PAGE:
Thursday, December 2, 2010

36. PW's Favorite Turkey Brine

We will start off the Thanksgiving recipes posts with the brine! Really, this would make more sense to have posted all of these prior to Thanksgiving, but I wasn't making them twice. There just wasn't enough time. Though you could use them for Christmas. Depending on how my family is feeling, depends on what we eat for Christmas dinner.

We've brined meat before that we've smoked. Though PW (the Pioneer Woman or the love of my life) didn't smoke her turkey, we chose to this year. Amazing!

I went back to work and told my coworkers about this brine. Somehow I managed to recite the entire recipe by heart and had only put it together once. My freakish mind never ceases to amaze me. I mean, seriously, we have partial caller ID on the business lines at work (number only,  no name) and I know who the number belongs to. So strange.

Water, apple juice, brown sugar, salt, whole peppercorns, fresh rosemary, garlic and the peel of three oranges. It smelled devine. But nothing quite like how it smelled after it started boiling. We brought it to a boil then removed it from the heat and covered it to let it steep. I breifly lifted the lid for a whif and the aroma filled the entire house. It was heavenly!

We left the brine to cool that night and had the turkey prepped in it's big bowl waiting for the bath of a life time. The next morning we poured everything we could manage to fit in the bowl over the turkey and covered it. It sat and bathed in the fridge for 24 hours. Just the tiniest part of the breast poked out above the brine so my husband was sure to flip it over half way through the soaking process to ensure an even brine.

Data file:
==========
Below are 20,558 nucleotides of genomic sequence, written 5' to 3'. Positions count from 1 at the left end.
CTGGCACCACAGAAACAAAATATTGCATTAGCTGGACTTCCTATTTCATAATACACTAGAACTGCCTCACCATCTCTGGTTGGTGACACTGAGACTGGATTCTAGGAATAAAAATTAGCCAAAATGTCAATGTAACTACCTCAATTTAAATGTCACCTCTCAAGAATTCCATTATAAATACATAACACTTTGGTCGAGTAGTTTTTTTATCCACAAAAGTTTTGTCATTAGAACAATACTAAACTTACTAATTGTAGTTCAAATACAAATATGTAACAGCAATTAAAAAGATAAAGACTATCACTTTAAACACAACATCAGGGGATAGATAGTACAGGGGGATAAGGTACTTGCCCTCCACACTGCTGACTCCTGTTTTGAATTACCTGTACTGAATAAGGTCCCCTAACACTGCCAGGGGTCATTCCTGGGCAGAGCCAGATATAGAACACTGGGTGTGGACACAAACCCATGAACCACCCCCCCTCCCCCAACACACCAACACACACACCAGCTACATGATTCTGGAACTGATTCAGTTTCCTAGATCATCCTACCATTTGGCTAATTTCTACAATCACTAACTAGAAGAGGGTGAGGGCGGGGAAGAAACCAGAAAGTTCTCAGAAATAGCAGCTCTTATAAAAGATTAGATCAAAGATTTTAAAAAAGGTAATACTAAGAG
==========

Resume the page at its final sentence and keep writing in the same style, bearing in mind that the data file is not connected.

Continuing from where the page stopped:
Here's my honest review of the brine recipe: She gives lots of tips on how to prevent the turkey being overly salty when prepared, and I'm sure most aren't a fan of an overly salty meat. We purchased a fresh turkey, containing less salt product than a frozen turkey, and followed all of the instructions to the letter when preparing the brine and turkey.

It was still just a tad too salty for our taste. Don't get me wrong, the meat was amazing! I've never had a jucier turkey in my life. The flavors imparted by the brine and the smoke, a mix of hickory and alder, were just delicious. We will absolutely use this brine again, but will lessen the salt used.

I even think just a fraction of this recipe would be great for a roast chicken and even pork chops. Something to try in the future.

PW's Favorite Turkey Brine

3 cups apple juice or cider
2 gallons cold water
4 tbsp fresh rosemary, chopped
5 cloves garlic, minced
1 1/2 cups kosher salt
2 cups brown sugar
3 tbsp whole black peppercorns
5 bay leaves

Combine all ingredients in a large pot, stir until salt & sugar dissolve. Bring to a boil, remove from the heat and cover. Allow to cool completely.

Remove neck and giblets from turkey & rinse. Place in a large pot, bowl or brining bag & pour brine over the top. Cover and place in the fridge 16 to 24 hours.

When turkey is ready to be roasted, remove from the brine and submerge in a pot or sink of fresh cold water. Allow to sit for 15 minutes to remove excess salt from the outside of the turkey.

Remove turkey from the water, pat dry and prepare to your roasting desires! And be sure to discard the brine, we don't need it anymore.

Please try it & enjoy!

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